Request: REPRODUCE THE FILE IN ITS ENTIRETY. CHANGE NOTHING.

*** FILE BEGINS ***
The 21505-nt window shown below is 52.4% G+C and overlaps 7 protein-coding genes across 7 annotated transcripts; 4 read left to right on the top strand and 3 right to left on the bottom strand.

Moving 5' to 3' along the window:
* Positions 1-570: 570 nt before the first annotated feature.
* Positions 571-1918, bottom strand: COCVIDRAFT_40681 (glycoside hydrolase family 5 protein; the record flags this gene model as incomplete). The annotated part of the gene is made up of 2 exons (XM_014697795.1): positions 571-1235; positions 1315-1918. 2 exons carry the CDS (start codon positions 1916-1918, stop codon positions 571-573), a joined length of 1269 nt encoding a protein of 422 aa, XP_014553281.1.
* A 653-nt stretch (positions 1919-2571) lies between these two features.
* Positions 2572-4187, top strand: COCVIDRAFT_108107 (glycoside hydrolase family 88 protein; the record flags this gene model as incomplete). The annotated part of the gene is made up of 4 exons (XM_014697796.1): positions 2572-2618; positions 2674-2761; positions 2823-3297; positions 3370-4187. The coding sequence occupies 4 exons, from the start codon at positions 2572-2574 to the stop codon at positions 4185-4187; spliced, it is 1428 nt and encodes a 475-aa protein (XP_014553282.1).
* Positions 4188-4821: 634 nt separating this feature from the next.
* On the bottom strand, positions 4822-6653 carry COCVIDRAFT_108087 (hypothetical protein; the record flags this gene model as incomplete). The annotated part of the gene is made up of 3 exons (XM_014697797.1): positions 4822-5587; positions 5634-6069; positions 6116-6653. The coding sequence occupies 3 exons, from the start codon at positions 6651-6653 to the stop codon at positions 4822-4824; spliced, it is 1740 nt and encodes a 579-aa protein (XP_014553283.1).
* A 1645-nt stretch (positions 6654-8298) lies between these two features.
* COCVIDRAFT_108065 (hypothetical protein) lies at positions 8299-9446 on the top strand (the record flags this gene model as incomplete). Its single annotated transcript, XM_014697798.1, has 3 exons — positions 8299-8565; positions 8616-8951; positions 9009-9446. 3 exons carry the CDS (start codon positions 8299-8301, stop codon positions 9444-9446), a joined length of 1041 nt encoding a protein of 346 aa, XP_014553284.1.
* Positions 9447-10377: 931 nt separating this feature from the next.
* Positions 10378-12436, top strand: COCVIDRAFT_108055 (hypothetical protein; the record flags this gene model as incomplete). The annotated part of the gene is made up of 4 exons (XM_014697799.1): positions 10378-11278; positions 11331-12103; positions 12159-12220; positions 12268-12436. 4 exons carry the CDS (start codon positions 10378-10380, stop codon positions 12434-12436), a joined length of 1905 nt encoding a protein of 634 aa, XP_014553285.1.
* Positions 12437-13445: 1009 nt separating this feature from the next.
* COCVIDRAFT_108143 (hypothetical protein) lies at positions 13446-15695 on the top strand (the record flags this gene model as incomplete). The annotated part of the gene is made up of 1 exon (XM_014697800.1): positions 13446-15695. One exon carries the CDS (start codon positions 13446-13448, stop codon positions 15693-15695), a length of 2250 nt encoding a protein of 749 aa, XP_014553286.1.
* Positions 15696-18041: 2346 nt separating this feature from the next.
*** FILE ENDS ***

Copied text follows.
The 21505-nt window shown below is 52.4% G+C and overlaps 7 protein-coding genes across 7 annotated transcripts; 4 read left to right on the top strand and 3 right to left on the bottom strand.

Moving 5' to 3' along the window:
* Positions 1-570: 570 nt before the first annotated feature.
* Positions 571-1918, bottom strand: COCVIDRAFT_40681 (glycoside hydrolase family 5 protein; the record flags this gene model as incomplete). The annotated part of the gene is made up of 2 exons (XM_014697795.1): positions 571-1235; positions 1315-1918. 2 exons carry the CDS (start codon positions 1916-1918, stop codon positions 571-573), a joined length of 1269 nt encoding a protein of 422 aa, XP_014553281.1.
* A 653-nt stretch (positions 1919-2571) lies between these two features.
* Positions 2572-4187, top strand: COCVIDRAFT_108107 (glycoside hydrolase family 88 protein; the record flags this gene model as incomplete). The annotated part of the gene is made up of 4 exons (XM_014697796.1): positions 2572-2618; positions 2674-2761; positions 2823-3297; positions 3370-4187. The coding sequence occupies 4 exons, from the start codon at positions 2572-2574 to the stop codon at positions 4185-4187; spliced, it is 1428 nt and encodes a 475-aa protein (XP_014553282.1).
* Positions 4188-4821: 634 nt separating this feature from the next.
* On the bottom strand, positions 4822-6653 carry COCVIDRAFT_108087 (hypothetical protein; the record flags this gene model as incomplete). The annotated part of the gene is made up of 3 exons (XM_014697797.1): positions 4822-5587; positions 5634-6069; positions 6116-6653. The coding sequence occupies 3 exons, from the start codon at positions 6651-6653 to the stop codon at positions 4822-4824; spliced, it is 1740 nt and encodes a 579-aa protein (XP_014553283.1).
* A 1645-nt stretch (positions 6654-8298) lies between these two features.
* COCVIDRAFT_108065 (hypothetical protein) lies at positions 8299-9446 on the top strand (the record flags this gene model as incomplete). Its single annotated transcript, XM_014697798.1, has 3 exons — positions 8299-8565; positions 8616-8951; positions 9009-9446. 3 exons carry the CDS (start codon positions 8299-8301, stop codon positions 9444-9446), a joined length of 1041 nt encoding a protein of 346 aa, XP_014553284.1.
* Positions 9447-10377: 931 nt separating this feature from the next.
* Positions 10378-12436, top strand: COCVIDRAFT_108055 (hypothetical protein; the record flags this gene model as incomplete). The annotated part of the gene is made up of 4 exons (XM_014697799.1): positions 10378-11278; positions 11331-12103; positions 12159-12220; positions 12268-12436. 4 exons carry the CDS (start codon positions 10378-10380, stop codon positions 12434-12436), a joined length of 1905 nt encoding a protein of 634 aa, XP_014553285.1.
* Positions 12437-13445: 1009 nt separating this feature from the next.
* COCVIDRAFT_108143 (hypothetical protein) lies at positions 13446-15695 on the top strand (the record flags this gene model as incomplete). The annotated part of the gene is made up of 1 exon (XM_014697800.1): positions 13446-15695. One exon carries the CDS (start codon positions 13446-13448, stop codon positions 15693-15695), a length of 2250 nt encoding a protein of 749 aa, XP_014553286.1.
* Positions 15696-18041: 2346 nt separating this feature from the next.